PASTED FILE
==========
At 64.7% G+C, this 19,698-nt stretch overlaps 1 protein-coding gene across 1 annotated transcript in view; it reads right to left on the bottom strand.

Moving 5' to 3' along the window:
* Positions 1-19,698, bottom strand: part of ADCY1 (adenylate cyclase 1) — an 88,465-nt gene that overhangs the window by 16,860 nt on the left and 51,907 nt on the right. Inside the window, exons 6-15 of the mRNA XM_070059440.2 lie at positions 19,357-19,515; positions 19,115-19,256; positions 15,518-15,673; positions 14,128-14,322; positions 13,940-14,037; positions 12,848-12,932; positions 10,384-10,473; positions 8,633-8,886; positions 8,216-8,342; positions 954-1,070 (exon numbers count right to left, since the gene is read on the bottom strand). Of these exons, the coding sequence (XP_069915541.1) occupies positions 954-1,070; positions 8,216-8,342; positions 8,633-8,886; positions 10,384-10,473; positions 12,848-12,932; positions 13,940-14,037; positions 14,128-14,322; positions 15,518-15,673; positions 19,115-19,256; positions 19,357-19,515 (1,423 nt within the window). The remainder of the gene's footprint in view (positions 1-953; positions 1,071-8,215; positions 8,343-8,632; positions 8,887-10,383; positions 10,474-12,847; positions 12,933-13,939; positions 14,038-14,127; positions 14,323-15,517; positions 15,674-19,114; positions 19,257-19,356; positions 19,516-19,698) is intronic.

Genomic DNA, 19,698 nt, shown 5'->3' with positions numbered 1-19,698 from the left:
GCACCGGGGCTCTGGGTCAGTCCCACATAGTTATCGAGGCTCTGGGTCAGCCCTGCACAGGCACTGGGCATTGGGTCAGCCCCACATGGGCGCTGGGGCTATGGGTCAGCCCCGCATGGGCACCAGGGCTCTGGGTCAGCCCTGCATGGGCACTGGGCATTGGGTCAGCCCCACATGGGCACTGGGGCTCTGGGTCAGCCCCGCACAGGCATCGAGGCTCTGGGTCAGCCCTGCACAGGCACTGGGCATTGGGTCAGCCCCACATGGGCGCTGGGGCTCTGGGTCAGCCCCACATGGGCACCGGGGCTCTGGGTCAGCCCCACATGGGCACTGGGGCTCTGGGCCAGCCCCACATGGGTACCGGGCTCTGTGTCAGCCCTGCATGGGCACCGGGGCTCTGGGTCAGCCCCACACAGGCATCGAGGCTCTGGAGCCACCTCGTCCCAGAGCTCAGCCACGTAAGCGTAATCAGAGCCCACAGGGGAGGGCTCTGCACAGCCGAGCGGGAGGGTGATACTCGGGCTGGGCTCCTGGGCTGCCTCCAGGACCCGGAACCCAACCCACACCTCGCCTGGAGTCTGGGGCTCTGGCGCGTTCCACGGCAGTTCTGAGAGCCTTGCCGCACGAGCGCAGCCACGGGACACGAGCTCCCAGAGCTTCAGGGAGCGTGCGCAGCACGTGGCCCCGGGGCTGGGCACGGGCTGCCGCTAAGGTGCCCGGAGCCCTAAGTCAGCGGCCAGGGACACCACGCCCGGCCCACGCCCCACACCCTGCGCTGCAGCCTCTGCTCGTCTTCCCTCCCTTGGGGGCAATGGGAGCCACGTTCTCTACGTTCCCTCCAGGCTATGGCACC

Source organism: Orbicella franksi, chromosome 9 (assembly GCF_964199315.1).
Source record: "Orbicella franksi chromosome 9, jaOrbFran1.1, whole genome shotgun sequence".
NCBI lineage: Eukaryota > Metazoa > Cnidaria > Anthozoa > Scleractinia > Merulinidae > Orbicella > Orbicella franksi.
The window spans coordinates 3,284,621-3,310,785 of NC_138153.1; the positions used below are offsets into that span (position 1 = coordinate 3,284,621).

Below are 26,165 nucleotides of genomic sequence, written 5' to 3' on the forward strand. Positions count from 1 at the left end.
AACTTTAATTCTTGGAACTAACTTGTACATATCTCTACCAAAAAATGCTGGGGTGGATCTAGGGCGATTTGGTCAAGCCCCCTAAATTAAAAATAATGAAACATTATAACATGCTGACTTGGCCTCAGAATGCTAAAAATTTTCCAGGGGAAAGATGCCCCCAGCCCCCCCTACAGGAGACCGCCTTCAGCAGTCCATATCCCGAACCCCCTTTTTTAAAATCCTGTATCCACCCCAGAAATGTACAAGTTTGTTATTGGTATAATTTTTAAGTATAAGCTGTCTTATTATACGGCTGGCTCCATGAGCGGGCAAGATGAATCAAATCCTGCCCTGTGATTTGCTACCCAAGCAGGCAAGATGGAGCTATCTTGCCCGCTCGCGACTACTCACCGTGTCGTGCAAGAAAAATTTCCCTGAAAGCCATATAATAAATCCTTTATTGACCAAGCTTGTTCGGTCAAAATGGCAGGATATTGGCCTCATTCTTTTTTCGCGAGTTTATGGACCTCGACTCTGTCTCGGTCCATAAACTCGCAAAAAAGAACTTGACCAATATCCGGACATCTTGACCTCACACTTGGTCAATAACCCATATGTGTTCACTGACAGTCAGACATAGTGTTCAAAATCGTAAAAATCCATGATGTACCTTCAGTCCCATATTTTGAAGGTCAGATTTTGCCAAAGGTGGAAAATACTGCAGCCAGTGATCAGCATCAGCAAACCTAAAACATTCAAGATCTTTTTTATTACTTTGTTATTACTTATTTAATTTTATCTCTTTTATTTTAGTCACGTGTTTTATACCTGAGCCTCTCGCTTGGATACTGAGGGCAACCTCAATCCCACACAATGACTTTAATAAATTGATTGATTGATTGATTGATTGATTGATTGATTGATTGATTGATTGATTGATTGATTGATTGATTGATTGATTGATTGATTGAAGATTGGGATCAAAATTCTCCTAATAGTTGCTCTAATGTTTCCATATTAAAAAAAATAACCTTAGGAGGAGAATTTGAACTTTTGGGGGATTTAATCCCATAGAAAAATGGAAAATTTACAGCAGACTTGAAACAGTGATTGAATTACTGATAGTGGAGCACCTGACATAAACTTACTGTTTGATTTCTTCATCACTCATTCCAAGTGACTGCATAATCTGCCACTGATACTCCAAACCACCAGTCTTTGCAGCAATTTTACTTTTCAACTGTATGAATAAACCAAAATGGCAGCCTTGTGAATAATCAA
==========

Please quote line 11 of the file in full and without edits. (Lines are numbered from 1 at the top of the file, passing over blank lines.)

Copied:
AACTTTAATTCTTGGAACTAACTTGTACATATCTCTACCAAAAAATGCTGGGGTGGATCTAGGGCGATTTGGTCAAGCCCCCTAAATTAAAAATAATGAAACATTATAACATGCTGACTTGGCCTCAGAATGCTAAAAATTTTCCAGGGGAAAGATGCCCCCAGCCCCCCCTACAGGAGACCGCCTTCAGCAGTCCATATCCCGAACCCCCTTTTTTAAAATCCTGTATCCACCCCAGAAATGTACAAGTTTGTTATTGGTATAATTTTTAAGTATAAGCTGTCTTATTATACGGCTGGCTCCATGAGCGGGCAAGATGAATCAAATCCTGCCCTGTGATTTGCTACCCAAGCAGGCAAGATGGAGCTATCTTGCCCGCTCGCGACTACTCACCGTGTCGTGCAAGAAAAATTTCCCTGAAAGCCATATAATAAATCCTTTATTGACCAAGCTTGTTCGGTCAAAATGGCAGGATATTGGCCTCATTCTTTTTTCGCGAGTTTATGGACCTCGACTCTGTCTCGGTCCATAAACTCGCAAAAAAGAACTTGACCAATATCCGGACATCTTGACCTCACACTTGGTCAATAACCCATATGTGTTCACTGACAGTCAGACATAGTGTTCAAAATCGTAAAAATCCATGATGTACCTTCAGTCCCATATTTTGAAGGTCAGATTTTGCCAAAGGTGGAAAATACTGCAGCCAGTGATCAGCATCAGCAAACCTAAAACATTCAAGATCTTTTTTATTACTTTGTTATTACTTATTTAATTTTATCTCTTTTATTTTAGTCACGTGTTTTATACCTGAGCCTCTCGCTTGGATACTGAGGGCAACCTCAATCCCACACAATGACTTTAATAAATTGATTGATTGATTGATTGATTGATTGATTGATTGATTGATTGATTGATTGATTGATTGATTGATTGATTGATTGATTGATTGAAGATTGGGATCAAAATTCTCCTAATAGTTGCTCTAATGTTTCCATATTAAAAAAAATAACCTTAGGAGGAGAATTTGAACTTTTGGGGGATTTAATCCCATAGAAAAATGGAAAATTTACAGCAGACTTGAAACAGTGATTGAATTACTGATAGTGGAGCACCTGACATAAACTTACTGTTTGATTTCTTCATCACTCATTCCAAGTGACTGCATAATCTGCCACTGATACTCCAAACCACCAGTCTTTGCAGCAATTTTACTTTTCAACTGTATGAATAAACCAAAATGGCAGCCTTGTGAATAATCAA